Dusting off boots

By | Health & Wellness
Playing football or rugby in your 60s to 70s could boost physical capacity and heart health: Credit@ Rico Leffantavia flickr.com

Although the average age of football players when they retire is 35, dusting off boots and taking to the pitch again in later life may provide a variety of major health benefits. Whilst playing in conditions of 30 degrees and 75% humidity may be better left to young performers at the Brazil World Cup, a new study has indicated, for the amateur player there are many health benefits to going to the park and having a kick about in the late 60s.

The study, published in the Scandinavian Journal of Medicine & Science in Sports, and carried out by the Copenhagen Centre for Team Sport and Health in Denmark found, untrained elderly men became fitter and healthier as a result of playing football. After four months of one hour training sessions twice a week, the men achieved improvements in their maximum oxygen uptake, muscle function and bone mineralisation.

In particular, inactive elderly men improved their maximum oxygen uptake by 15% and their performance during interval exercise by as much as 50%. Muscle function was improved by 30% and bone mineralisation in the femoral neck increased by 2%.

Lead author, Professor Peter Krustrup, said: “Our previous studies have shown 70-year-old men with lifelong participation in football possess a postural balance and rapid muscle force that is comparable to that of 30-year-old untrained men. This time we have gone one step further by evaluating the intensity of soccer training as well as the health and fitness effects of soccer for untrained elderly men with little experience of soccer.”

“The results provide strong evidence that football is an intense, versatile and effective form of training, including for untrained elderly men. There is always time to start playing football. Football boosts physical capacity and heart health, and minimises the potential of fractures in elderly men who have far from ever played football before or had a long period out of the game.”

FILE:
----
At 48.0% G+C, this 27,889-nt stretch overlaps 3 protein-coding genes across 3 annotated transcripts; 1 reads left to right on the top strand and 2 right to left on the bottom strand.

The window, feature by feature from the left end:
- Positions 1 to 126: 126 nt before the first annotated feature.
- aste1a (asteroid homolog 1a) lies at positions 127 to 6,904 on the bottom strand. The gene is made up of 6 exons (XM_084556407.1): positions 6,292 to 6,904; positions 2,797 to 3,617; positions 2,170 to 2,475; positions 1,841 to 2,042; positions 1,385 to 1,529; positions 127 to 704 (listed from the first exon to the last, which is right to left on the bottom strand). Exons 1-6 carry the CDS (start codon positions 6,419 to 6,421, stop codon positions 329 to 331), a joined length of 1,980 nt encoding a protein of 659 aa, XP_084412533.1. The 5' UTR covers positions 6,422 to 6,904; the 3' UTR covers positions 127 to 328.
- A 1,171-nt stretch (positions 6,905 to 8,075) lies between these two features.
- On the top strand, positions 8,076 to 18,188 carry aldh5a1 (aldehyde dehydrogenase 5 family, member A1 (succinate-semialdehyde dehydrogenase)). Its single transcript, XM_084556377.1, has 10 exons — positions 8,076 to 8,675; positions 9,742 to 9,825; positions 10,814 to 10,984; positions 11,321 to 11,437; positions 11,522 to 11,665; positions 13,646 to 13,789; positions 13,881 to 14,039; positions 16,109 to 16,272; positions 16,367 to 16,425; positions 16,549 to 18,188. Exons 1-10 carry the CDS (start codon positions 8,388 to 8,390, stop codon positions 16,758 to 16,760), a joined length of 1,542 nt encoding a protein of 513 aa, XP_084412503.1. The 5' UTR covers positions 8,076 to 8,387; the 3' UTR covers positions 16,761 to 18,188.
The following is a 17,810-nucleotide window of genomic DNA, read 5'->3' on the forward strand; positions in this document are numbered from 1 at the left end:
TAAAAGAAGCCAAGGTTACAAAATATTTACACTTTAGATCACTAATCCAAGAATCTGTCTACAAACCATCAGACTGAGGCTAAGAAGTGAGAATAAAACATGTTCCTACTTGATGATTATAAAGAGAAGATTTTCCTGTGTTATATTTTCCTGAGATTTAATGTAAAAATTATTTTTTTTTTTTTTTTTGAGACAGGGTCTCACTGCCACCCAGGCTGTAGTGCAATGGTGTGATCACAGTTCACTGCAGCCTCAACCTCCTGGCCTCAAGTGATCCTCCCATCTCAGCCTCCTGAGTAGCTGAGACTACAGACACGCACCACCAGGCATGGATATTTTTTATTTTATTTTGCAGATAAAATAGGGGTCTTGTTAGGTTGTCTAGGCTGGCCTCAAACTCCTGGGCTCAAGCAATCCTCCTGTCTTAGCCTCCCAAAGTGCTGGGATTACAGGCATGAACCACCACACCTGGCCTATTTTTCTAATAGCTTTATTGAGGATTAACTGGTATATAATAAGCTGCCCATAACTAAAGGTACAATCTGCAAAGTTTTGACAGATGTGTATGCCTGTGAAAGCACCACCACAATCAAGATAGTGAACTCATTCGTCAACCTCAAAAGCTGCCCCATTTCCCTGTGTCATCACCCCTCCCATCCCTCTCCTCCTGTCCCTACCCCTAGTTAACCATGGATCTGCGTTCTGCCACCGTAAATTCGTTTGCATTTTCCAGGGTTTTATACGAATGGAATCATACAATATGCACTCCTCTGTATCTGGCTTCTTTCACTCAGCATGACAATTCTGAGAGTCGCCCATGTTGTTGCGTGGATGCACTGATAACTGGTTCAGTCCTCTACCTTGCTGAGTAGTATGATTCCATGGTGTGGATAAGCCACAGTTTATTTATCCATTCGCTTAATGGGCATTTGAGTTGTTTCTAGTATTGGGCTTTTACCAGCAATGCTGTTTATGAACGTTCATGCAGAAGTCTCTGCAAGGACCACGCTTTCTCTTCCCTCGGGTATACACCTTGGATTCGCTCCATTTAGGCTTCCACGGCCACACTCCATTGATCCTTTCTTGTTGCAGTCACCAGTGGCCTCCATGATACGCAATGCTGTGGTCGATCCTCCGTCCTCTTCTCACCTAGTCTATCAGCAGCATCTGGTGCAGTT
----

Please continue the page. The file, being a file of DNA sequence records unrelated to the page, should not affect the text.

Twenty-seven untrained men aged 63 to 75 were recruited, tested and randomised into a football group, a strength training group and an inactive control group. A comprehensive testing battery was used at baseline, after 4 months and after 12 months by a research team comprising of 20 researchers from the Copenhagen Centre for Team Sport and Health, the University of Southern Denmark, Gentofte University Hospital and the National Research Centre for the Working Environment.

Football provides a host of health factors that are specific to the elderly. Dribbles, passing and short sharp movements bode well for ligament, cartilage and bone strengthening whilst the periods of constant jogging increases cardiovascular capabilities.

Associate Professor Eva Wulff Helge continues: “GPS measurements and video analyses also showed that there are many fast runs, turns, dribbles, passes and shots, providing strong stimuli for muscle and bone adaptations. The fast runs, intense actions and unorthodox movements may well be the cause of a large increase in bone mineralisation in the femur bone and femoral neck after only 4 months and of the further 3% improvement from 4 to 12 months of training.”

For many elderly men there may be still many opportunities to get involved in football. Veterans teams often take the form in 5-aside style tournaments with sports centres such as ‘GOALS’ providing the platform to a healthier lifestyle for all ages. Flick on the TV and let the World Cup inspire ones to playing football again.

What other health benefits might elderly people gain from being active? 


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